Premier Brad Wall says he's done nothing wrong in inviting energy companies in Calgary to pull up stakes and move corporate jobs to Saskatchewan.
"This is my job, to try to attract permanent new jobs to the province and to try and improve the corporate presence," Wall said.
Wall is facing criticism after a letter he sent to Calgary-based Whitecap Resources was made public. In the letter, the oil and gas company is offered incentives to move to Saskatchewan.
Wall said he's done nothing more than talk about existing policies that may prove to be attractive.
"We're going to tell that story; we've been doing this for a long time."
"I ask companies every time we meet with them if they would move their headquarters or increase their presence. That's why Mosaic is here, they moved their regional headquarters from the U.S."
Efforts 'likely do violate' trade deals: Notley
Alberta Premier Rachel Notley says she is looking into whether Wall is violating provincial trade agreements by offering incentives to get the Calgary oil company to relocate.
"The efforts of the province of Saskatchewan at this point likely do violate the New West Partnership as well as the AIT [Agreement on Internal Trade]," Notley said at an announcement in Red Deer, Alta. on Thursday.
The New West Partnership is an agreement between British Columbia, Alberta, Saskatchewan and Manitoba.
Article 12 of the New West Partnership states that parties shall not directly or indirectly provide business subsidies that "entice or assist the relocation of an enterprise from another party."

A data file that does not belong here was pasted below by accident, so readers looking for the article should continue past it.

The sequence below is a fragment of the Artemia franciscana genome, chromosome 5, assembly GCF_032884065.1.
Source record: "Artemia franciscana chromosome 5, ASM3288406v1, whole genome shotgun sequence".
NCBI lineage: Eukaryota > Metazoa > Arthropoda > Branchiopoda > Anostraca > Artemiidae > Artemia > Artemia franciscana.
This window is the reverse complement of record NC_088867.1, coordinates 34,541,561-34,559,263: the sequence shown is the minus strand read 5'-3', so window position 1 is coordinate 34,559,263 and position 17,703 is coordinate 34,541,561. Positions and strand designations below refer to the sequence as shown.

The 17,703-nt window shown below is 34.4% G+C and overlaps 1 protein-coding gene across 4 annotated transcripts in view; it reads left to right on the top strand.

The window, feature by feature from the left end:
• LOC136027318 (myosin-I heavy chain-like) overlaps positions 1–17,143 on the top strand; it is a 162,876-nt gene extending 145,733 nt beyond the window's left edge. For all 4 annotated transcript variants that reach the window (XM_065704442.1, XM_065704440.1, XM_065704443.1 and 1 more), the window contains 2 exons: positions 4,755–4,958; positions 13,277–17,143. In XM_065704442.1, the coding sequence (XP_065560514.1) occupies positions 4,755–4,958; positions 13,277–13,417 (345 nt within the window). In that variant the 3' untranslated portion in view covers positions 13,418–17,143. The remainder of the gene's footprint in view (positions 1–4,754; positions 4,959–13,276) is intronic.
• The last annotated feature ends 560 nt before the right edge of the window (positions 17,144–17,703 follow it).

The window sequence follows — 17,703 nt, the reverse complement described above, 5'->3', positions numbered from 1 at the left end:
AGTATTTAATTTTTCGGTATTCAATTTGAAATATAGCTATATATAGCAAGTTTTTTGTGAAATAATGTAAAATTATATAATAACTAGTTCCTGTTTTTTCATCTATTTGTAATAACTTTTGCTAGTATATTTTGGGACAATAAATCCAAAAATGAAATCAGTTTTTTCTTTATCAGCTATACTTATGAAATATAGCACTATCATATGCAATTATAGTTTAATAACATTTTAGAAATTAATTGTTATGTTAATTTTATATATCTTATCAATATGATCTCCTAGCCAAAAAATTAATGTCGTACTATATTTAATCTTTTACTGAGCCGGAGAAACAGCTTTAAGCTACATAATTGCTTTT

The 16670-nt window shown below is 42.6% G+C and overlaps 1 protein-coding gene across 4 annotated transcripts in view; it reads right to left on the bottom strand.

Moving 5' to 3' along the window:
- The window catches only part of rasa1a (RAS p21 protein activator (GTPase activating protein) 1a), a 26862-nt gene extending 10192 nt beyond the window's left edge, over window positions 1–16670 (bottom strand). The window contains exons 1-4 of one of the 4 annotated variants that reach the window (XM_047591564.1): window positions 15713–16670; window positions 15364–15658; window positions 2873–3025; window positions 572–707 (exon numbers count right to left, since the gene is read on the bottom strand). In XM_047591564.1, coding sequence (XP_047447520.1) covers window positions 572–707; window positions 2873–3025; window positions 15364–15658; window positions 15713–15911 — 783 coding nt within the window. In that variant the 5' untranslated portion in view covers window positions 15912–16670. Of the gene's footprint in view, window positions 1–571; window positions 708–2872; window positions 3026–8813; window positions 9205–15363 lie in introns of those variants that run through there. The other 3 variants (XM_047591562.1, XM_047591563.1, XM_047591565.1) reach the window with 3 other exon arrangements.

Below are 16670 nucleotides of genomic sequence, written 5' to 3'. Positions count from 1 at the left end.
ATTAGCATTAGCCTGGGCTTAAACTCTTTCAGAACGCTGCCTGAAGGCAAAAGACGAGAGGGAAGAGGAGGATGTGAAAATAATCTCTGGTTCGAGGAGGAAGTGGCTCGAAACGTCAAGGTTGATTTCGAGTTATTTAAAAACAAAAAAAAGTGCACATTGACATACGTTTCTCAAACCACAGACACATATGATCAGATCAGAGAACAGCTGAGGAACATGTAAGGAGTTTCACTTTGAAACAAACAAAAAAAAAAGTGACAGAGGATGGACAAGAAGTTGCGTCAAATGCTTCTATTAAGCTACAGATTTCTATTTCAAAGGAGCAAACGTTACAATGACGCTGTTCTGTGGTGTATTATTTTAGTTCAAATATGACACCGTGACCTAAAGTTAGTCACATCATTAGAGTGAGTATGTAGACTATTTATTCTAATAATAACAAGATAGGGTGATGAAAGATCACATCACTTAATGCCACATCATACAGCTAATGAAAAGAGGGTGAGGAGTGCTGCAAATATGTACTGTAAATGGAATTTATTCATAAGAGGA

The AIT states a government is prohibited from offering incentives that entice a business to relocate in that province or territory.
Notley said she would review the trade agreements with Economic Development and Trade Minister Deron Bilous to see if Alberta needs to respond.
The Saskatchewan government provided a statement in response to Notley's remarks.
"As a government we have consistently worked to attract investment and jobs to our province. This is nothing new and is a policy objective we would expect all governments to pursue," the statement reads.
"Jurisdictions across Canada offer incentives of varying kinds. This is not unusual. We are confident our ongoing efforts to attract business and investment to Saskatchewan are within the provisions of the New West Partnership."
Sask. and Alberta battle over budgets
This seems to be just the latest escalation in a cross-border budget squabble with Alberta.
Wall, in his pitch to Calgary's corporate sector, highlighted reductions to corporate and personal income taxes, and has vowed that, unlike Alberta, his province will not have a carbon tax.
"This budget makes Saskatchewan more productive."
But the critical political gaze is not only coming from Alberta, Saskatchewan's Opposition NDP is also weighing in over Wall's braggadocio take on the budget.
Interim leader Trent Wotherspoon said the NDP is also anxious to see more jobs in the province, but that Wall's budget will hinder growth, not help.
"We have a disastrous budget on this front, a billion dollars in tax hikes in a budget that really devastates small business across Saskatchewan," Wotherspoon said.
From his perspective, Wotherspoon says that it appears that Wall's letter offers incentives that do not exist and were not outlined in the budget.
"We have a premier that's making it up on the fly and that's scrambling and that's trying to actually distract from his deceitful damaging budget."